Compact Urban form, density and sustainability: correlations and holistic approaches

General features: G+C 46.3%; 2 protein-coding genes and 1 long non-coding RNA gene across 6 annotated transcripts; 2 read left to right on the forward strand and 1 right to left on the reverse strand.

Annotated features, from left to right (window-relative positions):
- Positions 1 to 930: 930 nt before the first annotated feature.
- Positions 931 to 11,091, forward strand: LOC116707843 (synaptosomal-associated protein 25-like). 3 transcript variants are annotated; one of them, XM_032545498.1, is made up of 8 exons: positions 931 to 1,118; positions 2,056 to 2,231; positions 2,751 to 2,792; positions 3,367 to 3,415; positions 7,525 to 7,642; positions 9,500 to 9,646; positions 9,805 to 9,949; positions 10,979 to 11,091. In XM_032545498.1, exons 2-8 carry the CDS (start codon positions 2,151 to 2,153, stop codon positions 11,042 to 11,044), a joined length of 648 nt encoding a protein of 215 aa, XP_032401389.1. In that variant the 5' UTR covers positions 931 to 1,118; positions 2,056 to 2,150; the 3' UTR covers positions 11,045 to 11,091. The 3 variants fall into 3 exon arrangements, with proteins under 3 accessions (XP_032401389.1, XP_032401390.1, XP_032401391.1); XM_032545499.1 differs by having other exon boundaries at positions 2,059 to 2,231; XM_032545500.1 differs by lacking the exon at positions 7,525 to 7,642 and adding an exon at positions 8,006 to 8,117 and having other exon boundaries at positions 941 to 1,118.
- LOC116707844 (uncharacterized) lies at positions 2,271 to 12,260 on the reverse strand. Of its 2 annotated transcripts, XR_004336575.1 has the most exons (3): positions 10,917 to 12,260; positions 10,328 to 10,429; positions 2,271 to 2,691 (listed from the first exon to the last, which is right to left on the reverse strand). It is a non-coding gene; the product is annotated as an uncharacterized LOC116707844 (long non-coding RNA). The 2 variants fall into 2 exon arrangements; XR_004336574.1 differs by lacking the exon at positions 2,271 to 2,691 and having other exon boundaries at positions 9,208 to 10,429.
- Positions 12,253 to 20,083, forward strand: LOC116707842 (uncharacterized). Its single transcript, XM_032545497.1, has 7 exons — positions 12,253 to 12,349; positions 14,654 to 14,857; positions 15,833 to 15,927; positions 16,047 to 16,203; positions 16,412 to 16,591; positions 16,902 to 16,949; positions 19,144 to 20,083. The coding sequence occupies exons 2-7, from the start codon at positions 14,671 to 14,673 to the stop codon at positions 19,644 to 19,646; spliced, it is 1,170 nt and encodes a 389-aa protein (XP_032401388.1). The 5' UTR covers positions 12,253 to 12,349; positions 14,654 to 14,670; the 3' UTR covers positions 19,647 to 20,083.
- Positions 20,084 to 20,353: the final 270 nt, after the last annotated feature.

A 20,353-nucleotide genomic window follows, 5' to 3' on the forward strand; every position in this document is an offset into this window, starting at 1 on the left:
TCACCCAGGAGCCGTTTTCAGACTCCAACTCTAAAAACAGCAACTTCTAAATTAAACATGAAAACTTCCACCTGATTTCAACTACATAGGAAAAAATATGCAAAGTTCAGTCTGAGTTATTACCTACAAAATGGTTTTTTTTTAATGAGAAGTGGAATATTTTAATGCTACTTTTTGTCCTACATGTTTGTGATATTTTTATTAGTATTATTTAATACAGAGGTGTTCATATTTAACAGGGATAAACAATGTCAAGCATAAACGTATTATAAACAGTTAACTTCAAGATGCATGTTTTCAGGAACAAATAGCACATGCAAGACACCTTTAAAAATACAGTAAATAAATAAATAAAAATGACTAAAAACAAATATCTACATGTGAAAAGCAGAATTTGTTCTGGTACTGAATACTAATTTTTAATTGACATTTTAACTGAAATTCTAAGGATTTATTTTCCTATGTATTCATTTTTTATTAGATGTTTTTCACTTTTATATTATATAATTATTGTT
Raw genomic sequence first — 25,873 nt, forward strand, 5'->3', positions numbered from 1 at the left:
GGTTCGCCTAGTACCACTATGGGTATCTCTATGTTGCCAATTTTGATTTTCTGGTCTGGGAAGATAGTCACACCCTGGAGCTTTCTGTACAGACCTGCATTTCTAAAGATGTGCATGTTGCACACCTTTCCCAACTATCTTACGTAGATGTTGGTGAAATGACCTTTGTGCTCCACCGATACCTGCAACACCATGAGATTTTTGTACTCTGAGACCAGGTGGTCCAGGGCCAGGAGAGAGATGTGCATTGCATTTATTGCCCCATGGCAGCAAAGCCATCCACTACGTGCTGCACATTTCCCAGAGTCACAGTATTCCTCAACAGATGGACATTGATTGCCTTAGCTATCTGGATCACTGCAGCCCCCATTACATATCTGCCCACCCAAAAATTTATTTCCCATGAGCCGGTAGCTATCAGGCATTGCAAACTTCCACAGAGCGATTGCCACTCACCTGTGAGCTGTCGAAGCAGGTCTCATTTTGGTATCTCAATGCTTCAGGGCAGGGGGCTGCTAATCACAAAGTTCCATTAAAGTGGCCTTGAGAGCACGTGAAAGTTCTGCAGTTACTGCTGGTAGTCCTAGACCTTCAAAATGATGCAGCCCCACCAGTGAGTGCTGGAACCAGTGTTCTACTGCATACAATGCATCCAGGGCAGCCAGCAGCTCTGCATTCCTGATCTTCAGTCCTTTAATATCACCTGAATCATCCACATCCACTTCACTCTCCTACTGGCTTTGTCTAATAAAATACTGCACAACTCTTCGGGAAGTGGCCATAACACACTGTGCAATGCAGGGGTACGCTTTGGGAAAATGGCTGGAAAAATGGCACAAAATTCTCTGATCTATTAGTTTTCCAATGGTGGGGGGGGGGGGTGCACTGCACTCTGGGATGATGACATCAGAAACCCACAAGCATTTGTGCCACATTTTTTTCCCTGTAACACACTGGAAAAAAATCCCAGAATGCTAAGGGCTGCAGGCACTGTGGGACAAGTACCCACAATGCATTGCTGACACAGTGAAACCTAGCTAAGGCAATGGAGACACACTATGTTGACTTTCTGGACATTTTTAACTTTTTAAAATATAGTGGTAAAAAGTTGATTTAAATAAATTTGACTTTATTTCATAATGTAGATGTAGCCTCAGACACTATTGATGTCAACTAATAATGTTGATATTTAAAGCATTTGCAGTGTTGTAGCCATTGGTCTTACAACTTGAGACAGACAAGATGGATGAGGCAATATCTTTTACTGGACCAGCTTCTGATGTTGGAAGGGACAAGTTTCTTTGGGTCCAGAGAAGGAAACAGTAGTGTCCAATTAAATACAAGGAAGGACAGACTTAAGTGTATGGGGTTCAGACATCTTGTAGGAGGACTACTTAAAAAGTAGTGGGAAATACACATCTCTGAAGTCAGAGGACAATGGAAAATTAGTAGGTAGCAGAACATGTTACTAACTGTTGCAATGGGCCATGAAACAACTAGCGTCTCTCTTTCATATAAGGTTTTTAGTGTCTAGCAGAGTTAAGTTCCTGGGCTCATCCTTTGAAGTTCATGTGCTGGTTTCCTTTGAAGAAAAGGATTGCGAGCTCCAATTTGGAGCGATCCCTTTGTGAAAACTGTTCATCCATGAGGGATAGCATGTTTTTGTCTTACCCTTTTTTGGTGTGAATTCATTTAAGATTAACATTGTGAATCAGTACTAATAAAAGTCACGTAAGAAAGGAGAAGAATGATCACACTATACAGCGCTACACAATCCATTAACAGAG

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Density and urban form are complex and challenging issues, affecting the liveability and resource-efficiency of cities in many parts of the world from Asian cities to Australian and North American suburbs to European towns and cities. In most rapidly developing cities, economic demands are pulling the population back into the city core or pushing them out to the city fringes, causing great strain on infrastructure and living environments. Owing to the high cost of living space in the city centre and inner districts, and frequently poor design, many people are forced to live further out and commute increasingly long distances. In some cities, reliance on cars has caused suburban sprawl to extend 50 kilometres or more outwards from the city core, causing great strain on time, transport systems and energy resources, leading to even larger carbon footprints, coupled with poorer quality of living. It is worthwhile to consider different models for different geographic locations and varying climates, from low-density Australian or North American suburbs to high-density Asian cities, for instance. Whilst the benefits of transit-oriented development models are well researched and discussed (including more reliance on light railway, cycling and walking), the book explores whether there are other possible models by asking: Are there any viable models of mid-rise or high-rise high density urban villages with high levels of community and security, successful greening and comfortable living environments combined with almost no usage of air-conditioning or cars? This introductory chapter formulates a framework for various key correlations of diverse factors and strategies of planning and designing for compact cities, density and sustainability by promoting a more holistic approach. It introduces the various chapters from recognized scholars and practitioners included in this book discussing theoretical and practical work on density, urban form and sustainability at various levels, from city planning and urban design to public space and architectural design. The question is not whether or not to densify, but rather how.
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